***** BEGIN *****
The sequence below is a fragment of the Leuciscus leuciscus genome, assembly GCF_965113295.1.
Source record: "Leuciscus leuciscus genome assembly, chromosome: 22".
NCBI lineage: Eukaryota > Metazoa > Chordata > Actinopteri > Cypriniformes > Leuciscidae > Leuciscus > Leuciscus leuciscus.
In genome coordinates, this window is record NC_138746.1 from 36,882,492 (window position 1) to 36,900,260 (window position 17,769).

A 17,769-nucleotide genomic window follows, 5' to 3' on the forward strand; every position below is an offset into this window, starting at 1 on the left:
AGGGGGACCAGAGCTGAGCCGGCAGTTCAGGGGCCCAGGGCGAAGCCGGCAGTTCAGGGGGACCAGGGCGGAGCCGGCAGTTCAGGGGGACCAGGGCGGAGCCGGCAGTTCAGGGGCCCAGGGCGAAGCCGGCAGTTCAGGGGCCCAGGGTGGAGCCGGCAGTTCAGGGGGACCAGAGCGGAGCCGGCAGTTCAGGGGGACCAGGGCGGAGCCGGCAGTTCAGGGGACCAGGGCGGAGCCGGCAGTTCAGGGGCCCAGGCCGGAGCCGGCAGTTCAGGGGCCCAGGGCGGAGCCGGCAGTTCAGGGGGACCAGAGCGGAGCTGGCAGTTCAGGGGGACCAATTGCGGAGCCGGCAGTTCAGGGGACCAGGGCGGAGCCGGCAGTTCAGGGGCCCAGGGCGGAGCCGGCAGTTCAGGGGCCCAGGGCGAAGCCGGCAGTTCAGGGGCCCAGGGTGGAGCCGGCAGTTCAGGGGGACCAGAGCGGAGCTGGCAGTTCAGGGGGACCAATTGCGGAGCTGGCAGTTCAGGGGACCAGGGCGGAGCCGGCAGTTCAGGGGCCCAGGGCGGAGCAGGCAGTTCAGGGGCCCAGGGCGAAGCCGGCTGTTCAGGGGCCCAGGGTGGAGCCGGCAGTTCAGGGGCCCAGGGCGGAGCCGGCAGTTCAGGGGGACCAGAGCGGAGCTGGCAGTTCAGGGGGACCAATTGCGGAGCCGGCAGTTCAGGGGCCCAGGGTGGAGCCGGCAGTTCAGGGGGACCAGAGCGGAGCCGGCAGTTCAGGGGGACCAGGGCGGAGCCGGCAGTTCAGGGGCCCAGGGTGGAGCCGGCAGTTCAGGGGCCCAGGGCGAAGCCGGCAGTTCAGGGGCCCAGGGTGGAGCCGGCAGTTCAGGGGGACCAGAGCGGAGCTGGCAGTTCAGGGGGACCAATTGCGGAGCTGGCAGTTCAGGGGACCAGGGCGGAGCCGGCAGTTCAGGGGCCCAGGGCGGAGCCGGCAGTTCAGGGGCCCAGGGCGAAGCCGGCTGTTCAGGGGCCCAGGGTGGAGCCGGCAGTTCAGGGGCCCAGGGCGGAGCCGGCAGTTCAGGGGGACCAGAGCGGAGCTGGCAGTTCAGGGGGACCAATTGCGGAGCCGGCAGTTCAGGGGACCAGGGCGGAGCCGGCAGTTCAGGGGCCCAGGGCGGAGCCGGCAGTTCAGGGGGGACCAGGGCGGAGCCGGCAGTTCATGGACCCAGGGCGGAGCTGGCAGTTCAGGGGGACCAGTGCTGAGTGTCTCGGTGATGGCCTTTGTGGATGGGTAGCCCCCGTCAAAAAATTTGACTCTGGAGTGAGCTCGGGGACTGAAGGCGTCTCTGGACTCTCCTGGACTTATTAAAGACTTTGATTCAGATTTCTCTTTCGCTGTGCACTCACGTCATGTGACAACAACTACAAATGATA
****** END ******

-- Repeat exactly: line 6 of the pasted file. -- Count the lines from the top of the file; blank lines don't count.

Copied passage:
AGGGGGACCAGAGCTGAGCCGGCAGTTCAGGGGCCCAGGGCGAAGCCGGCAGTTCAGGGGGACCAGGGCGGAGCCGGCAGTTCAGGGGGACCAGGGCGGAGCCGGCAGTTCAGGGGCCCAGGGCGAAGCCGGCAGTTCAGGGGCCCAGGGTGGAGCCGGCAGTTCAGGGGGACCAGAGCGGAGCCGGCAGTTCAGGGGGACCAGGGCGGAGCCGGCAGTTCAGGGGACCAGGGCGGAGCCGGCAGTTCAGGGGCCCAGGCCGGAGCCGGCAGTTCAGGGGCCCAGGGCGGAGCCGGCAGTTCAGGGGGACCAGAGCGGAGCTGGCAGTTCAGGGGGACCAATTGCGGAGCCGGCAGTTCAGGGGACCAGGGCGGAGCCGGCAGTTCAGGGGCCCAGGGCGGAGCCGGCAGTTCAGGGGCCCAGGGCGAAGCCGGCAGTTCAGGGGCCCAGGGTGGAGCCGGCAGTTCAGGGGGACCAGAGCGGAGCTGGCAGTTCAGGGGGACCAATTGCGGAGCTGGCAGTTCAGGGGACCAGGGCGGAGCCGGCAGTTCAGGGGCCCAGGGCGGAGCAGGCAGTTCAGGGGCCCAGGGCGAAGCCGGCTGTTCAGGGGCCCAGGGTGGAGCCGGCAGTTCAGGGGCCCAGGGCGGAGCCGGCAGTTCAGGGGGACCAGAGCGGAGCTGGCAGTTCAGGGGGACCAATTGCGGAGCCGGCAGTTCAGGGGCCCAGGGTGGAGCCGGCAGTTCAGGGGGACCAGAGCGGAGCCGGCAGTTCAGGGGGACCAGGGCGGAGCCGGCAGTTCAGGGGCCCAGGGTGGAGCCGGCAGTTCAGGGGCCCAGGGCGAAGCCGGCAGTTCAGGGGCCCAGGGTGGAGCCGGCAGTTCAGGGGGACCAGAGCGGAGCTGGCAGTTCAGGGGGACCAATTGCGGAGCTGGCAGTTCAGGGGACCAGGGCGGAGCCGGCAGTTCAGGGGCCCAGGGCGGAGCCGGCAGTTCAGGGGCCCAGGGCGAAGCCGGCTGTTCAGGGGCCCAGGGTGGAGCCGGCAGTTCAGGGGCCCAGGGCGGAGCCGGCAGTTCAGGGGGACCAGAGCGGAGCTGGCAGTTCAGGGGGACCAATTGCGGAGCCGGCAGTTCAGGGGACCAGGGCGGAGCCGGCAGTTCAGGGGCCCAGGGCGGAGCCGGCAGTTCAGGGGGGACCAGGGCGGAGCCGGCAGTTCATGGACCCAGGGCGGAGCTGGCAGTTCAGGGGGACCAGTGCTGAGTGTCTCGGTGATGGCCTTTGTGGATGGGTAGCCCCCGTCAAAAAATTTGACTCTGGAGTGAGCTCGGGGACTGAAGGCGTCTCTGGACTCTCCTGGACTTATTAAAGACTTTGATTCAGATTTCTCTTTCGCTGTGCACTCACGTCATGTGACAACAACTACAAATGATA